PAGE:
Can you remember what you did on Valentine’s Day? Do you recall what, if anything, you were given? The picture on the card? My memory of the card, celebrations and gifts is sketchy (sorry, Gary, I’m sure they were lovely). It seems like forever ago, doesn’t it? Well Valentine’s Day this year was the day I took Lottie to hospital to have her blood and genetics test done.
16 long weeks have passed since that day. 16 weeks of wondering, worrying, trying not to Google what conditions might cause Global Developmental Delay.
16 weeks of hoping that by mixing our genes, Gary and I hadn’t unknowingly passed on a condition which was causing her struggles.
16 weeks of driving myself a little bit mad.
So, yesterday when we received a letter from Lottie’s paediatrician explaining all of the bloods and genetics test results were in the ‘normal range’, you can imagine the relief I experienced. Huge, wonderful and liberating relief. So enormous in fact that I was a little tearful (not at all unusual for me to be fair).
Her microarray CGH did not detect any clinically significant copy number changes. I had to google that last part if I’m honest. Apparently it’s a test which looks at thousands of sections of DNA to identify any deletions or copies.
A weight had been lifted. A positive result at last and some much needed good news.
I know rationally that Lottie is unlikely to ever be developmentally the same as her peers. We were told that if children do catch up, they tend to do so before they are two. There is a slim chance, but it’s probably pretty unlikely.
Yet something somewhere in my head was saying that if genetic problems had been largely ruled out, perhaps she was just a slow starter. Maybe she would start to hit her milestones and in years to come we’d wonder what we’d ever worried about.
It’s human nature to always retain a bit of hope, isn’t it? It can help us through the worrying times.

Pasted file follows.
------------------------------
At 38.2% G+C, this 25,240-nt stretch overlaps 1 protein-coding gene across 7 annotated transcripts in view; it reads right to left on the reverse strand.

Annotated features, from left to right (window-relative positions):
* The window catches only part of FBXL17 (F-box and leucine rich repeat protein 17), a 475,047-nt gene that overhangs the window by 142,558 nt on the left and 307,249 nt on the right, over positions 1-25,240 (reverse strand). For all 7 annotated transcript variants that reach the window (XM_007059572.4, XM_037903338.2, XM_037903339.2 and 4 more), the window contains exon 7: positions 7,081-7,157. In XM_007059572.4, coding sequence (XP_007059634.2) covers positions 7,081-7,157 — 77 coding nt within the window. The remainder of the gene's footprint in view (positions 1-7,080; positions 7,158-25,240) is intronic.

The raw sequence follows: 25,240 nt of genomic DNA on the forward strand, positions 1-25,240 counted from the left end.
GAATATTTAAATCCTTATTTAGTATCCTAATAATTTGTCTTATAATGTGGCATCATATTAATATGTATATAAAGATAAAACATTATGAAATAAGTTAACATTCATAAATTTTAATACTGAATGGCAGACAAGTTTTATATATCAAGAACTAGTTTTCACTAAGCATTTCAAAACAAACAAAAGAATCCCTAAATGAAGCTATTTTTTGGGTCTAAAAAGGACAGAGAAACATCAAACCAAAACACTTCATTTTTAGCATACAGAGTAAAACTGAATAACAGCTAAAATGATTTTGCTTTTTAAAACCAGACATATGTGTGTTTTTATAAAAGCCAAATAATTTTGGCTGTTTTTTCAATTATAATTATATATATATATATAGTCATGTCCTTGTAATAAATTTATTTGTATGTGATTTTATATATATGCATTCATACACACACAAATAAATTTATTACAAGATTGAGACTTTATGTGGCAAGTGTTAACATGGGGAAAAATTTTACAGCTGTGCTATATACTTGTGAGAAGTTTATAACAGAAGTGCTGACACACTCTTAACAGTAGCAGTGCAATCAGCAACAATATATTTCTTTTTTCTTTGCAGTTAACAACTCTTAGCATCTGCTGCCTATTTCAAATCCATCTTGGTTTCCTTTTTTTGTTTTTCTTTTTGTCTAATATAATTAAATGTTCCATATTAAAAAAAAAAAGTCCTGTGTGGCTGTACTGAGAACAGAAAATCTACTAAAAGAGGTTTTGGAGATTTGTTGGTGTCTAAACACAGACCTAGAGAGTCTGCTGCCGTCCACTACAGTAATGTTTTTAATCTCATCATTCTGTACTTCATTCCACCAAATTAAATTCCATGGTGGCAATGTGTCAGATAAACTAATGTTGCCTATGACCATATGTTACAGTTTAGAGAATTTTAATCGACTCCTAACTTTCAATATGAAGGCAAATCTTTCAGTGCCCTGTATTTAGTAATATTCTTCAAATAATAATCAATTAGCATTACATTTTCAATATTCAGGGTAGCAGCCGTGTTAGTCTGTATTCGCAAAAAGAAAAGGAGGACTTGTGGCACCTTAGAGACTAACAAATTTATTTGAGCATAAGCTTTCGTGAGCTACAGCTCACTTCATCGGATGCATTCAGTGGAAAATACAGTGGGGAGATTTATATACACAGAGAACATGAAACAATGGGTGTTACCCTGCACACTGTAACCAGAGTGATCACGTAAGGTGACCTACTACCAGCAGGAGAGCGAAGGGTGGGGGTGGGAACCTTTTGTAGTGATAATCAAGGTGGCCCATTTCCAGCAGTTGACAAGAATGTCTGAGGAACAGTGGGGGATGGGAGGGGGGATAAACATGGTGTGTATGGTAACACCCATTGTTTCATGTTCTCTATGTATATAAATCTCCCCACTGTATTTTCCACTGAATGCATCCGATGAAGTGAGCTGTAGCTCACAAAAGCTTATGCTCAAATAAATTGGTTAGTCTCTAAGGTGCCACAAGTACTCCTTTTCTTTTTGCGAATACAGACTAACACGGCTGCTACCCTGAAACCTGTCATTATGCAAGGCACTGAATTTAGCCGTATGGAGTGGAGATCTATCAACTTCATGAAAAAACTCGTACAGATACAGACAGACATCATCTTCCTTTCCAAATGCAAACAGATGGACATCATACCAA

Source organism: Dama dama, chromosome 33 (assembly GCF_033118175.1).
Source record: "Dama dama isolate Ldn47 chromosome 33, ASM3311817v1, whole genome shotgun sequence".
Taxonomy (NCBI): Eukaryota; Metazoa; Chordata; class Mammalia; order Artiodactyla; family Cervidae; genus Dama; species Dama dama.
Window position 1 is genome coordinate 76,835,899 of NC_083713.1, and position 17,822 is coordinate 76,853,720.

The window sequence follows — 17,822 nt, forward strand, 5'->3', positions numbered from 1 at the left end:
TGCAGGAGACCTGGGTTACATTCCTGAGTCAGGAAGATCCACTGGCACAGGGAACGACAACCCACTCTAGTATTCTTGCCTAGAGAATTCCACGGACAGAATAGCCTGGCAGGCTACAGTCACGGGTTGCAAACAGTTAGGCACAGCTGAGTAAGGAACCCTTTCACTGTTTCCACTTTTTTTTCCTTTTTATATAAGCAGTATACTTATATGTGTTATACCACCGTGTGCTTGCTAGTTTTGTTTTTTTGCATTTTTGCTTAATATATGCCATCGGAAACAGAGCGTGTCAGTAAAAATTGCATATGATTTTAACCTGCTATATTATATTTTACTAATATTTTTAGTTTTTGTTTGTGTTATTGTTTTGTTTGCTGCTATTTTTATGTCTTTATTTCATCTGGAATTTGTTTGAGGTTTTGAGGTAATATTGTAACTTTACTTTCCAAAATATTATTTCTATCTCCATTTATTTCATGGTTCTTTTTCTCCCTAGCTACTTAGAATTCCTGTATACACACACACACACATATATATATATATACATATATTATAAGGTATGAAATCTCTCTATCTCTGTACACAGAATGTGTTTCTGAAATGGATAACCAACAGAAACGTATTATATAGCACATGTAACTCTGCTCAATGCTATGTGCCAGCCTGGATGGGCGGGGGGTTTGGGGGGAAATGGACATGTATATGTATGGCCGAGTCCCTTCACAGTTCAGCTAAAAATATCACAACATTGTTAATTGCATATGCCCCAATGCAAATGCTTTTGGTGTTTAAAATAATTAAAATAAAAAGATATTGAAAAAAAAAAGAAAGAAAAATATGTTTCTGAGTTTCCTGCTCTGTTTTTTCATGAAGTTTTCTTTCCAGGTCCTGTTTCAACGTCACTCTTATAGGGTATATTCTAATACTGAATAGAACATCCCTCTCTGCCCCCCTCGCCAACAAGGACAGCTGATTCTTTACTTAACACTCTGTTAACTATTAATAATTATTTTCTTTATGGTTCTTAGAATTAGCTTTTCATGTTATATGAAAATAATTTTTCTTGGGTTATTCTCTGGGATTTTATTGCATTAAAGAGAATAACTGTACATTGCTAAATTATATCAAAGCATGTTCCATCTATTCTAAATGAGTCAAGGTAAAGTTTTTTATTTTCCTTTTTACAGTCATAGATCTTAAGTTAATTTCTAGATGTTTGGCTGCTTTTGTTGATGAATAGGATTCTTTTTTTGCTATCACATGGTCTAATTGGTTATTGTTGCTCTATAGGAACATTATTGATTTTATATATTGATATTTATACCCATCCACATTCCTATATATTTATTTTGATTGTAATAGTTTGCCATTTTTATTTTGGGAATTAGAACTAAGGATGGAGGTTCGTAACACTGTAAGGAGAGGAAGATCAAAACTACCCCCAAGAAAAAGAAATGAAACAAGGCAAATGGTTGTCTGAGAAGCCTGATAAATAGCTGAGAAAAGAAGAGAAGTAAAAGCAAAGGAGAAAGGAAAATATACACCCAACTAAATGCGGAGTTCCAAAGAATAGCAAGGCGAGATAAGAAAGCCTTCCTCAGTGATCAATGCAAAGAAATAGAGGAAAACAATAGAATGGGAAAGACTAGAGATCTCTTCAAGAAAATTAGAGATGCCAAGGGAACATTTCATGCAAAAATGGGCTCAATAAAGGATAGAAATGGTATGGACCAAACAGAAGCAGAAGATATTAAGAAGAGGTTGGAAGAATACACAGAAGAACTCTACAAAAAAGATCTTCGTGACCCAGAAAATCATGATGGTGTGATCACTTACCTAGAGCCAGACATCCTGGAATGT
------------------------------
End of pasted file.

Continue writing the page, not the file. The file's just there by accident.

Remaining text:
But then came the good old mum guilt. If the genetics test results weren’t showing a condition causing Lottie’s delays, was it something I did wrong? Did that glass of prosecco at Christmas while I was pregnant affect her? Did I eat something wrong without realising? Was I too stressed and tired out at work to give her what she needed in the womb? I could go on, but you get the idea.
The feeling of guilt as a mum is ever present. But I’ve really felt that ramp up since we had Lottie’s Global Developmental Delay diagnosis. I feel guilty that she will struggle, not me. I feel guilt that perhaps I did something wrong as a mum to contribute to her delay. Again, the list goes on.
And there’s my old friend, worry. Again, it’s what parents do about their children, but I’ve felt a whole new wave of worrying recently.
What if we don’t ever find the cause? Will we be able to help her in the way she needs? Will we be able to offer the right support? A big worry for me is that we are doing our absolute best by Lottie to give her the chance to meet her full potential. I really feel I need to know exactly what’s going on so that I can become an expert in that particular condition and be the best carer, mum, supporter, that I can possibly be. And if we never know what’s causing the delay, how can I possibly do that?
But after all that, my overriding emotion is still relief. That’s the feeling I keep coming back to. And it feels bloody wonderful.
We’ve crossed off all of the initial possible conditions from the first paediatrician appointment now. Her hearing is fine, they don’t think she has epilepsy, her bloods and genetics test results are in the normal range. How lucky we are that thus far, we’re not faced with a scary condition that so many others have to deal with. How lucky we are that so far she is showing up healthy and still rudely happy.